29 May 2018 Is Starbucks-Style “Racial Bias Training” Discriminatory?
Black Activists Ask Justice Department, EEOC to Investigate “Troubling Trend” Targeting Employees’ Race and Gender
Washington, DC. – Over 8,000 Starbucks locations nationwide will close today to counsel approximately 175,000 employees about how to avoid their “implicit bias… [to] ensure everyone inside a Starbucks store feels safe and welcome.” Meanwhile, the U.S. Department of Justice (DOJ) and Equal Employment Opportunity Commission (EEOC), at the request of the Project 21 black leadership network, are considering whether to investigate if such training is actually a violation of Starbucks employees’ civil rights.
Last month, Starbucks CEO Kevin Johnson mandated company-wide “racial bias training” in all U.S. establishments after the high-profile arrest of two black men at a Philadelphia store for refusing to leave or purchase something. Shortly after Johnson’s announcement, Project 21 sent letters to Acting Assistant Attorney General for the Civil Rights Division John M. Gore at the U.S. Department of Justice and Acting Chairman Victoria Lipnic of the Equal Employment Opportunity Commission questioning the “troubling” implications of “workplace practices focusing on ‘implicit’ or ‘unconscious’ bias.” In particular, Project 21 asked if such behavior violates Title VII of the Civil Rights Act of 1964 by discriminating based on sex, race, color, national origin and religion.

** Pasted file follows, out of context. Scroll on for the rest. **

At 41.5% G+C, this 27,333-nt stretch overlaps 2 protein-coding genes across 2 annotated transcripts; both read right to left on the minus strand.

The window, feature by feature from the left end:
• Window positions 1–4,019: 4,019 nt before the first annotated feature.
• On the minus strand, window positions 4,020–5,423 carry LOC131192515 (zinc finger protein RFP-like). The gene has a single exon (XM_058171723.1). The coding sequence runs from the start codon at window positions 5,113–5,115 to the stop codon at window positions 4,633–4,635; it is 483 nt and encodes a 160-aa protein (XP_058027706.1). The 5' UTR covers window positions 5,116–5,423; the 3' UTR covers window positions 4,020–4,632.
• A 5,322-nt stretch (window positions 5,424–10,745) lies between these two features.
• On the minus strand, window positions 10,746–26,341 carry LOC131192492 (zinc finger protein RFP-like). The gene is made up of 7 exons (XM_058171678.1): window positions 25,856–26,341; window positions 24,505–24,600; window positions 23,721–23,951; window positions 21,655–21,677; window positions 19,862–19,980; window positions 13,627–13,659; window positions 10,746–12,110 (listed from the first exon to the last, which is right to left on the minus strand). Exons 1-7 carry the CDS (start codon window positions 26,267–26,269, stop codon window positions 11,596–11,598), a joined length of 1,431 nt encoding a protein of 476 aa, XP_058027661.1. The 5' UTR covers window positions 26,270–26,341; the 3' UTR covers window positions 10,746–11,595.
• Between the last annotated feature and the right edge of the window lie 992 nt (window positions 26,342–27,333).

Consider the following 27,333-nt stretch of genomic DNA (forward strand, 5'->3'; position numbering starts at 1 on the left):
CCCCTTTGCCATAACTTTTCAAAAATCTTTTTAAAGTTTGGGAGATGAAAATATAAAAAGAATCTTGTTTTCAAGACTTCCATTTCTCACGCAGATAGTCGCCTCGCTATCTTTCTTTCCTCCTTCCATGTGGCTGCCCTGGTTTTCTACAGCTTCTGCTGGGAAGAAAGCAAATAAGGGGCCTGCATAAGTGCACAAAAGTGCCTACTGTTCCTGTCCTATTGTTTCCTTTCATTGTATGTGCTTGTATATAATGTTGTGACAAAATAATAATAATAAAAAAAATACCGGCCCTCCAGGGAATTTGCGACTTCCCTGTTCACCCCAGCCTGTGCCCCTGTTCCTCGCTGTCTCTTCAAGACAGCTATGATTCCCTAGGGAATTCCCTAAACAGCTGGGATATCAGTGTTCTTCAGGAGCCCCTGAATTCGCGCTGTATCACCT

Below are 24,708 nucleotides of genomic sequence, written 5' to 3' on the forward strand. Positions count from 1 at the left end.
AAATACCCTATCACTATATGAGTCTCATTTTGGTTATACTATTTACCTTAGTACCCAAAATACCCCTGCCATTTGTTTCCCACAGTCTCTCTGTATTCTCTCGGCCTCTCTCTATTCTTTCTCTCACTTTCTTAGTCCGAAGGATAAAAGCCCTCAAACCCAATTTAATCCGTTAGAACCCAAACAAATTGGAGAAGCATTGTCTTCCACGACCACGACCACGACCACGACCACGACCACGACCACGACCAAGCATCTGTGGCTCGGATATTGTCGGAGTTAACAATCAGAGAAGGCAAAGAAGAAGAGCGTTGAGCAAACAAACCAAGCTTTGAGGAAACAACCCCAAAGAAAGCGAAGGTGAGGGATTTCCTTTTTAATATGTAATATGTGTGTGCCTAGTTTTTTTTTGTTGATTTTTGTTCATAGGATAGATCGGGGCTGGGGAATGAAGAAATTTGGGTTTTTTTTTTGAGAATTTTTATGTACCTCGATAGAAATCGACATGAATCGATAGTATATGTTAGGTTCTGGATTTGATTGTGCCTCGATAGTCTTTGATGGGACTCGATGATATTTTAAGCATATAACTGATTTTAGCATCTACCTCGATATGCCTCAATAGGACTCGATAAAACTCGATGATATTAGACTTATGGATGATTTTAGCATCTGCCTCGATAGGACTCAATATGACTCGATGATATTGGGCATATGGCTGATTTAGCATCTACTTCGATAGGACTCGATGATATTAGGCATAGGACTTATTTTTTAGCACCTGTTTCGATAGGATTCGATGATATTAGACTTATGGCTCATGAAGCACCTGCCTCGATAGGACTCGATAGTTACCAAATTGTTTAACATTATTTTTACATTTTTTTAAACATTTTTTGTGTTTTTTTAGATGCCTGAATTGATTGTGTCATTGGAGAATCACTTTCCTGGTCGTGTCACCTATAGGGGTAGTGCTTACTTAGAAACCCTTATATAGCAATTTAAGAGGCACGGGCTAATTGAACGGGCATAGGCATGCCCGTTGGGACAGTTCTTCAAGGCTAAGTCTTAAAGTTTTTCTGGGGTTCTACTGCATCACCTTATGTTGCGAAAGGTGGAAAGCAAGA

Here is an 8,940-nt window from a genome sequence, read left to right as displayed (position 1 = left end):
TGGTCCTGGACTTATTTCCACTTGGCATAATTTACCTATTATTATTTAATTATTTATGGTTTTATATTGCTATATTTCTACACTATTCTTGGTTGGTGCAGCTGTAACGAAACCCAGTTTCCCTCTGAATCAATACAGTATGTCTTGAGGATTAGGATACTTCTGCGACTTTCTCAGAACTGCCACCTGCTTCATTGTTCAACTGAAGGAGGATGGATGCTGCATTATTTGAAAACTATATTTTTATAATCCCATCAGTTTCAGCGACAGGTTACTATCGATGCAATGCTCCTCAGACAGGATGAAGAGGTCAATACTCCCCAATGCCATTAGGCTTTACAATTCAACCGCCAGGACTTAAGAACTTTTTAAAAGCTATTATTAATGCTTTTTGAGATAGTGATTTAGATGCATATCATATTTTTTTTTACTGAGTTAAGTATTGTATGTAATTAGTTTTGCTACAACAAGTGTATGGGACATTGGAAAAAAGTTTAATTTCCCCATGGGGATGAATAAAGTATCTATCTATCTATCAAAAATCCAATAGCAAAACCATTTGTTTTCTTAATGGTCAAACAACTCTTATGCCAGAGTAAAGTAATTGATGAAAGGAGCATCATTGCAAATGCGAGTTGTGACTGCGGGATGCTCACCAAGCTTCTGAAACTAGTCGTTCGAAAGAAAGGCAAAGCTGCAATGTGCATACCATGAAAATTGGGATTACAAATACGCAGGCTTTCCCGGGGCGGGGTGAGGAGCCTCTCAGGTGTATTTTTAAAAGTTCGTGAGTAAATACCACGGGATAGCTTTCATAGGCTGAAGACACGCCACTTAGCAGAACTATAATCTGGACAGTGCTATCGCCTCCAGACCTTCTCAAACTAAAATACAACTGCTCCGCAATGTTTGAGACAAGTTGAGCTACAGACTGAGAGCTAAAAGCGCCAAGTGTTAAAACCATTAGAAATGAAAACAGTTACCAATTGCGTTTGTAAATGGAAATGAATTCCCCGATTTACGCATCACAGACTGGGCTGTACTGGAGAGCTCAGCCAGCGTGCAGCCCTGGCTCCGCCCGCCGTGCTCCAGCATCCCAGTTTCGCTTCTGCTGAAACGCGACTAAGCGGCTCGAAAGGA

“Workplace discrimination dressed up as tolerance is still illegal,” said Project 21 Co-Chairman Horace Cooper, a former constitutional law professor and senior counsel to congressional leaders who signed the letter. “All Americans are protected regardless of race or gender, and the Feds need to make that clear before this troublesome trend spreads.”
Project 21’s letter noted:
Employers are increasingly adopting so-called “implicit bias” training, which targets employees by race or gender. Not only are the tests associated with unconscious bias well short of meeting scientific standards, but – because they purport to aid employers in targeting employees primarily based on their race or ethnicity and/or their gender – they potentially allow employees to be assessed, disciplined or promoted on the basis of race or gender activity which Title VII specifically bars. Whether based on good intentions or not, an employer’s plan to hire, promote or advance employees who are minority and/or female using implicit bias as a motive disadvantages non-minority and male employees.
The letter further stated that Project 21 “believe[s] that this employment technique is a violation” of civil rights law, and that the federal government has cause to investigate if “implicit bias” programs conflict with Title VII protections.
A follow-up letter will be sent to both federal agencies later this week.
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